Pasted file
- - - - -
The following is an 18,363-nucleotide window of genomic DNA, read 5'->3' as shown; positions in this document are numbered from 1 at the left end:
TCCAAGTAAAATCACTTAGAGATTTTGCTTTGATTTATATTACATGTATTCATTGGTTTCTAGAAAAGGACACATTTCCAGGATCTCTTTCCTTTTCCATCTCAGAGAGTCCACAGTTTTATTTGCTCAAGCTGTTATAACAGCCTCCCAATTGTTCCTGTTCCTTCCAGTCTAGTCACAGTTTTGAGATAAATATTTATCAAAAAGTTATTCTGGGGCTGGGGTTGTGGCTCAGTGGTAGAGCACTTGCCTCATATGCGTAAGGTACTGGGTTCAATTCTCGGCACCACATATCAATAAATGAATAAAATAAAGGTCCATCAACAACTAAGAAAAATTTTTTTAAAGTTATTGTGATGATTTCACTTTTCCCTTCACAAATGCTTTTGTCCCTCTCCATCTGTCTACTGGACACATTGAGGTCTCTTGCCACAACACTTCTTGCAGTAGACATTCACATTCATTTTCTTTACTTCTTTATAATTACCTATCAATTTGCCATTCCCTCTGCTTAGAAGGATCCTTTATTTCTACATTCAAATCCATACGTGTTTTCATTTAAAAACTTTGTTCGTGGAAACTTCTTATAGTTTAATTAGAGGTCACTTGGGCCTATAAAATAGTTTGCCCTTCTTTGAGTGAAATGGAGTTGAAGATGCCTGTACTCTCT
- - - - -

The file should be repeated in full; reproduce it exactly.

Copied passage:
The following is an 18,363-nucleotide window of genomic DNA, read 5'->3' as shown; positions in this document are numbered from 1 at the left end:
TCCAAGTAAAATCACTTAGAGATTTTGCTTTGATTTATATTACATGTATTCATTGGTTTCTAGAAAAGGACACATTTCCAGGATCTCTTTCCTTTTCCATCTCAGAGAGTCCACAGTTTTATTTGCTCAAGCTGTTATAACAGCCTCCCAATTGTTCCTGTTCCTTCCAGTCTAGTCACAGTTTTGAGATAAATATTTATCAAAAAGTTATTCTGGGGCTGGGGTTGTGGCTCAGTGGTAGAGCACTTGCCTCATATGCGTAAGGTACTGGGTTCAATTCTCGGCACCACATATCAATAAATGAATAAAATAAAGGTCCATCAACAACTAAGAAAAATTTTTTTAAAGTTATTGTGATGATTTCACTTTTCCCTTCACAAATGCTTTTGTCCCTCTCCATCTGTCTACTGGACACATTGAGGTCTCTTGCCACAACACTTCTTGCAGTAGACATTCACATTCATTTTCTTTACTTCTTTATAATTACCTATCAATTTGCCATTCCCTCTGCTTAGAAGGATCCTTTATTTCTACATTCAAATCCATACGTGTTTTCATTTAAAAACTTTGTTCGTGGAAACTTCTTATAGTTTAATTAGAGGTCACTTGGGCCTATAAAATAGTTTGCCCTTCTTTGAGTGAAATGGAGTTGAAGATGCCTGTACTCTCT